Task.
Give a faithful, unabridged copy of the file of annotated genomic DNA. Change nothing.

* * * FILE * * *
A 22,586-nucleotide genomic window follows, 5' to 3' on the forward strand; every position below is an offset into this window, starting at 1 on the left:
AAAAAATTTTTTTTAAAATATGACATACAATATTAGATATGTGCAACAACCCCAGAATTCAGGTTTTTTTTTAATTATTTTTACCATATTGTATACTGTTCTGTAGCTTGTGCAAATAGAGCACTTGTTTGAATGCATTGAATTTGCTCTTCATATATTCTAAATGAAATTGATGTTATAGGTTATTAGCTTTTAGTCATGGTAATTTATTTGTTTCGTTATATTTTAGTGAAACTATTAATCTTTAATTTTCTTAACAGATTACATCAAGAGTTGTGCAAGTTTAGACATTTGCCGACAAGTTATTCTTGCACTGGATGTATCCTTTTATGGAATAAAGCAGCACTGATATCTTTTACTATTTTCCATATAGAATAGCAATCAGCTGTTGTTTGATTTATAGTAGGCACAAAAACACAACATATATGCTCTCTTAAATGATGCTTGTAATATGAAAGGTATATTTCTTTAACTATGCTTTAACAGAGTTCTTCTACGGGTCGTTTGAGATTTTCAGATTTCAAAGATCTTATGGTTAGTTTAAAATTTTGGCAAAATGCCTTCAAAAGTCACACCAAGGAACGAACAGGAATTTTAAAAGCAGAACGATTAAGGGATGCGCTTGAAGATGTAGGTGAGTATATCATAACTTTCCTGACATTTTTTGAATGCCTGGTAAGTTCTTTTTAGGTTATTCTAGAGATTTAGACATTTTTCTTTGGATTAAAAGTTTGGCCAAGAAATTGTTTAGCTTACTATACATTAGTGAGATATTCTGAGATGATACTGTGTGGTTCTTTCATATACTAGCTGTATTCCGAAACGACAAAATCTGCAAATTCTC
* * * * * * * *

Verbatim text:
A 22,586-nucleotide genomic window follows, 5' to 3' on the forward strand; every position below is an offset into this window, starting at 1 on the left:
AAAAAATTTTTTTTAAAATATGACATACAATATTAGATATGTGCAACAACCCCAGAATTCAGGTTTTTTTTTAATTATTTTTACCATATTGTATACTGTTCTGTAGCTTGTGCAAATAGAGCACTTGTTTGAATGCATTGAATTTGCTCTTCATATATTCTAAATGAAATTGATGTTATAGGTTATTAGCTTTTAGTCATGGTAATTTATTTGTTTCGTTATATTTTAGTGAAACTATTAATCTTTAATTTTCTTAACAGATTACATCAAGAGTTGTGCAAGTTTAGACATTTGCCGACAAGTTATTCTTGCACTGGATGTATCCTTTTATGGAATAAAGCAGCACTGATATCTTTTACTATTTTCCATATAGAATAGCAATCAGCTGTTGTTTGATTTATAGTAGGCACAAAAACACAACATATATGCTCTCTTAAATGATGCTTGTAATATGAAAGGTATATTTCTTTAACTATGCTTTAACAGAGTTCTTCTACGGGTCGTTTGAGATTTTCAGATTTCAAAGATCTTATGGTTAGTTTAAAATTTTGGCAAAATGCCTTCAAAAGTCACACCAAGGAACGAACAGGAATTTTAAAAGCAGAACGATTAAGGGATGCGCTTGAAGATGTAGGTGAGTATATCATAACTTTCCTGACATTTTTTGAATGCCTGGTAAGTTCTTTTTAGGTTATTCTAGAGATTTAGACATTTTTCTTTGGATTAAAAGTTTGGCCAAGAAATTGTTTAGCTTACTATACATTAGTGAGATATTCTGAGATGATACTGTGTGGTTCTTTCATATACTAGCTGTATTCCGAAACGACAAAATCTGCAAATTCTC